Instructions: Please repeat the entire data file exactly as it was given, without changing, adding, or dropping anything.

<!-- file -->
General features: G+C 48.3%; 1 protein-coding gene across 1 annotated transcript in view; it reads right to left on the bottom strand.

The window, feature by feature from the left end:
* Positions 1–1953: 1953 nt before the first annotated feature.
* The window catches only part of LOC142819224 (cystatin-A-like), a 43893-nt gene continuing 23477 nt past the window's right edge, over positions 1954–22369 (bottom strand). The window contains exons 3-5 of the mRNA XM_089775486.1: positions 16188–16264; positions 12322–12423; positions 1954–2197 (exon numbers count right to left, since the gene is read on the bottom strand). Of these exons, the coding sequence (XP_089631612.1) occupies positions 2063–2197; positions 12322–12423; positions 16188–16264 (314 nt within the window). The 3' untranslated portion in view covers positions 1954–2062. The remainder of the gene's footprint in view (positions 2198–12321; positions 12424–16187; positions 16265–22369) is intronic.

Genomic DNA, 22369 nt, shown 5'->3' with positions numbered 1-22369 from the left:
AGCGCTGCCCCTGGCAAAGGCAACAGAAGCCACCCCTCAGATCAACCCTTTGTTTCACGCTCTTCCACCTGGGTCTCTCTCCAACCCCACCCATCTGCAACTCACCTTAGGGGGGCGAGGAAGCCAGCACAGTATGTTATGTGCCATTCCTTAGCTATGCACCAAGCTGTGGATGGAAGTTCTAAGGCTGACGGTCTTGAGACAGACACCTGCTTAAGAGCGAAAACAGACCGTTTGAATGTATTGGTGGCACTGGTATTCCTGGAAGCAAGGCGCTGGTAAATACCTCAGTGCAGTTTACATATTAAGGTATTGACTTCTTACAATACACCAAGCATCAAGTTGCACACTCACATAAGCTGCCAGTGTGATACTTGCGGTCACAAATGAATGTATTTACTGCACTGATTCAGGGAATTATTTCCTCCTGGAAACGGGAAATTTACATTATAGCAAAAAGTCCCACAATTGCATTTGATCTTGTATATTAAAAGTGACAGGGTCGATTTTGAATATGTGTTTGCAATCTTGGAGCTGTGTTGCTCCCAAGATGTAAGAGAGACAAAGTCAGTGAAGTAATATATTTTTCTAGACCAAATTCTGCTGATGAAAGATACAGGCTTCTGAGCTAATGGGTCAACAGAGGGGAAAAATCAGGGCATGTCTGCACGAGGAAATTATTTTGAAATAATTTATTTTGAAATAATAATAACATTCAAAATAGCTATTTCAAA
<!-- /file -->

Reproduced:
General features: G+C 48.3%; 1 protein-coding gene across 1 annotated transcript in view; it reads right to left on the bottom strand.

The window, feature by feature from the left end:
* Positions 1–1953: 1953 nt before the first annotated feature.
* The window catches only part of LOC142819224 (cystatin-A-like), a 43893-nt gene continuing 23477 nt past the window's right edge, over positions 1954–22369 (bottom strand). The window contains exons 3-5 of the mRNA XM_089775486.1: positions 16188–16264; positions 12322–12423; positions 1954–2197 (exon numbers count right to left, since the gene is read on the bottom strand). Of these exons, the coding sequence (XP_089631612.1) occupies positions 2063–2197; positions 12322–12423; positions 16188–16264 (314 nt within the window). The 3' untranslated portion in view covers positions 1954–2062. The remainder of the gene's footprint in view (positions 2198–12321; positions 12424–16187; positions 16265–22369) is intronic.

Genomic DNA, 22369 nt, shown 5'->3' with positions numbered 1-22369 from the left:
AGCGCTGCCCCTGGCAAAGGCAACAGAAGCCACCCCTCAGATCAACCCTTTGTTTCACGCTCTTCCACCTGGGTCTCTCTCCAACCCCACCCATCTGCAACTCACCTTAGGGGGGCGAGGAAGCCAGCACAGTATGTTATGTGCCATTCCTTAGCTATGCACCAAGCTGTGGATGGAAGTTCTAAGGCTGACGGTCTTGAGACAGACACCTGCTTAAGAGCGAAAACAGACCGTTTGAATGTATTGGTGGCACTGGTATTCCTGGAAGCAAGGCGCTGGTAAATACCTCAGTGCAGTTTACATATTAAGGTATTGACTTCTTACAATACACCAAGCATCAAGTTGCACACTCACATAAGCTGCCAGTGTGATACTTGCGGTCACAAATGAATGTATTTACTGCACTGATTCAGGGAATTATTTCCTCCTGGAAACGGGAAATTTACATTATAGCAAAAAGTCCCACAATTGCATTTGATCTTGTATATTAAAAGTGACAGGGTCGATTTTGAATATGTGTTTGCAATCTTGGAGCTGTGTTGCTCCCAAGATGTAAGAGAGACAAAGTCAGTGAAGTAATATATTTTTCTAGACCAAATTCTGCTGATGAAAGATACAGGCTTCTGAGCTAATGGGTCAACAGAGGGGAAAAATCAGGGCATGTCTGCACGAGGAAATTATTTTGAAATAATTTATTTTGAAATAATAATAACATTCAAAATAGCTATTTCAAA